Risk of Tenant Discrimination in Rent Entitlement Legislation: JMW Solicitors

From September 2022, biometric residence cards and permits and border worker permits will no longer be acceptable for checks on the right to rent in England.

For the rest of the UK and Northern Ireland, the Home Office will require the tenant to register with a certified identity service provider and then that provider provide agents and landlords with a check payable to using identity document validation technology.

These changes “potentially open up a new avenue of discrimination” for some tenants, according to JMW Solicitors partner David Smith.

He argues that this complexity can put tenants who cannot easily register with IDSPs at a disadvantage, “because tenants who cannot register easily or who choose not to do so will find it more difficult to rent a property because that agents will want to deal with tenants they can vet quickly with minimal risk.”

The commercial litigation expert also wonders if the government has put in place enough guidelines for these new rules.

“What is unclear is whether tenants could potentially have to register with multiple identity verification services, as there is bound to be more than one such provider in the market,” says Smith.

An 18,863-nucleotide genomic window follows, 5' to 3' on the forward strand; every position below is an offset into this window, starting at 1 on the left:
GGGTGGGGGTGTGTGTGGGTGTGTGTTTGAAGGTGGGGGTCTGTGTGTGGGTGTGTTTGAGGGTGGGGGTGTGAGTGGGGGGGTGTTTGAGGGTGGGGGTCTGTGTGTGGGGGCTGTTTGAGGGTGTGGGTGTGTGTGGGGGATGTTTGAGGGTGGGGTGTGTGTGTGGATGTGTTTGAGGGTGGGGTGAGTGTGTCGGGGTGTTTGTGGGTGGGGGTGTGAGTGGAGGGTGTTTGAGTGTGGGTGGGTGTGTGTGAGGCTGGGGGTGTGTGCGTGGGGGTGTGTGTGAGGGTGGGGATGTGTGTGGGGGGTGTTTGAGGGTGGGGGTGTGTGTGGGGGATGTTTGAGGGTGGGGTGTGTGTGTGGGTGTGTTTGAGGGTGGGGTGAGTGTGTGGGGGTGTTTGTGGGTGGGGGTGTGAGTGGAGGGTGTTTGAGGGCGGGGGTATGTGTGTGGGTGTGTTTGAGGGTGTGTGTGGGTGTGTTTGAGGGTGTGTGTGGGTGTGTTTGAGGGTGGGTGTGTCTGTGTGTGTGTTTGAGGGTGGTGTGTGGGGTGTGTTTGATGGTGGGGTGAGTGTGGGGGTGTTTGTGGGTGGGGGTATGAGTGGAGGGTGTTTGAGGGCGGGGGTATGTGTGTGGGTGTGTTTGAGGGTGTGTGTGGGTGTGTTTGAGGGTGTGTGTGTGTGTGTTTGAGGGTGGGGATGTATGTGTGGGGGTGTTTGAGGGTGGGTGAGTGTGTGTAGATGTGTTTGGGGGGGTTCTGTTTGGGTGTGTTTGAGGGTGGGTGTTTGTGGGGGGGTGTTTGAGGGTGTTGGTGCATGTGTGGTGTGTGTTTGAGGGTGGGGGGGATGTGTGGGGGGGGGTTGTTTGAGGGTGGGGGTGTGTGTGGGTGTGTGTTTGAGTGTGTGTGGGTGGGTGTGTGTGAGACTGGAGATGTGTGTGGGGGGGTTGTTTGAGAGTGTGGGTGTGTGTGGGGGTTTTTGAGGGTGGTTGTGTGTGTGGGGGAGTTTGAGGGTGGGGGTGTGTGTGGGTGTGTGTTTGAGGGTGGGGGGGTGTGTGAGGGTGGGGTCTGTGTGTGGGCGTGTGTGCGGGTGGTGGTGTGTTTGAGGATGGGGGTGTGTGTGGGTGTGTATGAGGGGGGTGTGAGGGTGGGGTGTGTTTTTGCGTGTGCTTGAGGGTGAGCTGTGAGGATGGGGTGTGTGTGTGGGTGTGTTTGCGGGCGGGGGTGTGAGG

“For officers, the changes present the challenge of integrating all of this into their processes and ensuring their staff are aware of the myriad of complex control mechanisms to ensure they avoid discrimination.”

Concerns about discrimination have already been raised by lobbyists, who have called for the rent law to be scrapped.

In 2019, as the Conservative Party was in a leadership race, a coalition of several bodies, including the Residential Landlords Association and the Joint Council for the Welfare of Immigrants, agreed the legislation could result in discrimination .

At the time, Nicolas Hatton, chief executive of The3million, which supports EU citizens based in the UK, called on the government to “end discrimination” and added: “Two thirds of EU citizens in the UK live in private rental accommodation and be affected if this failed scheme continues.

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